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June 15, 2016

Instagram Part II — Gain Followers and Attract New Business Utilizing Hashtags

In the first part of this Instagram series, I shared five apps you should download (all free, too!) to help grow your business. Here in Part II, I’ll discuss hashtag best practices that are proven to help you gain followers and, thus, build value in your brand.

#Hashtag Basics

#Hashtags should be something you’re familiar with if you’ve spent any time on Twitter or Facebook. They can be so powerful that some have become a rallying point for events such as political movements and trending news. For you, the firearms retailer, their true functionality lies in the ability for you to add searchable keywords to social media posts. For example, if you tag a photo #guns #firstshots, then whenever someone enters either of those phrases, your post will appear.

The only drawback I’ve found in using more popular hashtags like #guns, for example, is that everyone uses them. When such a general hashtag is used, then, your post will appear in a search feed for only a short amount of time before it starts falling out of view due to newer posts taking over that particular search. I’m not saying to not use more generalized or popular hashtags — indeed, you should add them to the mix — but if you’re looking to draw positive attention to your store, you also need to use hashtags unique to your business.

Keep one thing in mind for hashtags: They can help brand your business. For instance, if you have a unique product, service or catchphrase, then you can create a unique hashtag around it to brand your posts. This, in turn, creates a hashtag hub for your business. How well does this work? Colion Noir, NRA’s online video personality, pretty much created the #pewpewlife hashtag; he now has a clothing line and other merchandise bearing that hashtag. I’m sure when he started that hardly anyone was using that phrase, but the more he used it in every post, the more it became popular.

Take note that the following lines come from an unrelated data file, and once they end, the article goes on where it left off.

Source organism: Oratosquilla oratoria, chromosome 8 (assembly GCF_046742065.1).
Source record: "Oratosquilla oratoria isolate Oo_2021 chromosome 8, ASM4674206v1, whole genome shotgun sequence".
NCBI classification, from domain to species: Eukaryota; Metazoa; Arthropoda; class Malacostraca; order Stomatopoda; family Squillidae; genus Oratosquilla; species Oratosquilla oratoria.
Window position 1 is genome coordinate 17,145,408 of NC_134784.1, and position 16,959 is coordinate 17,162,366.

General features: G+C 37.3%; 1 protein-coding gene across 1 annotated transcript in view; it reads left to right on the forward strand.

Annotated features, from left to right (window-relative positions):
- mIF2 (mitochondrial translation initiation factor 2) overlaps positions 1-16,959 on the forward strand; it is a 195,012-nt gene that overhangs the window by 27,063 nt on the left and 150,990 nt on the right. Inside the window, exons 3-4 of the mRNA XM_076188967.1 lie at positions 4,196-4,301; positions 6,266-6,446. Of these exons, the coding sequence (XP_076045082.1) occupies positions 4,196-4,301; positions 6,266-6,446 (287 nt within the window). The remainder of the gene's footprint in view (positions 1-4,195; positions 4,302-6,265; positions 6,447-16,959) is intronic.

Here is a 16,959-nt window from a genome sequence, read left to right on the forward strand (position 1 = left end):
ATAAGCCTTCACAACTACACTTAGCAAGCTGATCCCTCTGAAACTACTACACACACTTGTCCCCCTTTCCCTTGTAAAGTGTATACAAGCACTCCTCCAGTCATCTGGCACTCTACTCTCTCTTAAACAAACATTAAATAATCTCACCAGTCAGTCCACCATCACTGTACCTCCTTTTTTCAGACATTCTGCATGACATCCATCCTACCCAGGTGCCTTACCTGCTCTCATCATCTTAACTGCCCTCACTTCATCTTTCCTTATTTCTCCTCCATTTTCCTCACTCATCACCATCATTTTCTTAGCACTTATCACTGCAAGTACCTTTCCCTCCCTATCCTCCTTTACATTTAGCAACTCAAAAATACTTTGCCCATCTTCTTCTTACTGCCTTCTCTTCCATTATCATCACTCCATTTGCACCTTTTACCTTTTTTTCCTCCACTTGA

#Hashtag Overkill?

How many hashtags should you use? I’ve heard anything from unlimited to no more than 30. Personally, I think typing in 30 hashtags is much too time consuming. I usually stick to using somewhere between five and 10.

How do you determine the best tags to use for your store and business brand? Think of ways to make the following unique:

  • Use popular firearm and firearm-related tags such as #guns, #2A, #firearms, #gunsdaily, #gunsofinstagram and variations of each.
  • Use product hashtags. Not only should you tag @Beretta_USA or @Nosler in the post if you are showing their product, but also use hashtags #beretta and #nosler. Fans of those products will find your business with the goal of having them first follow your Instagram feed and then hopefully you convert them into buyers.
  • Since Instagram is such a visual medium, use hashtags to emphasize what the picture is portraying. For instance, use #gunrange or #rangetime if you are showing customers on the range or #firearmstraining #firearmsinstructor when promoting that side of your business. You really can’t go wrong with hashtags that are both this simple and this direct. Even better, and one of the best parts of Instagram, is that once you start typing in your hashtag, Instagram will pop up suggestions of other popular hashtags and the number of times they’ve been used.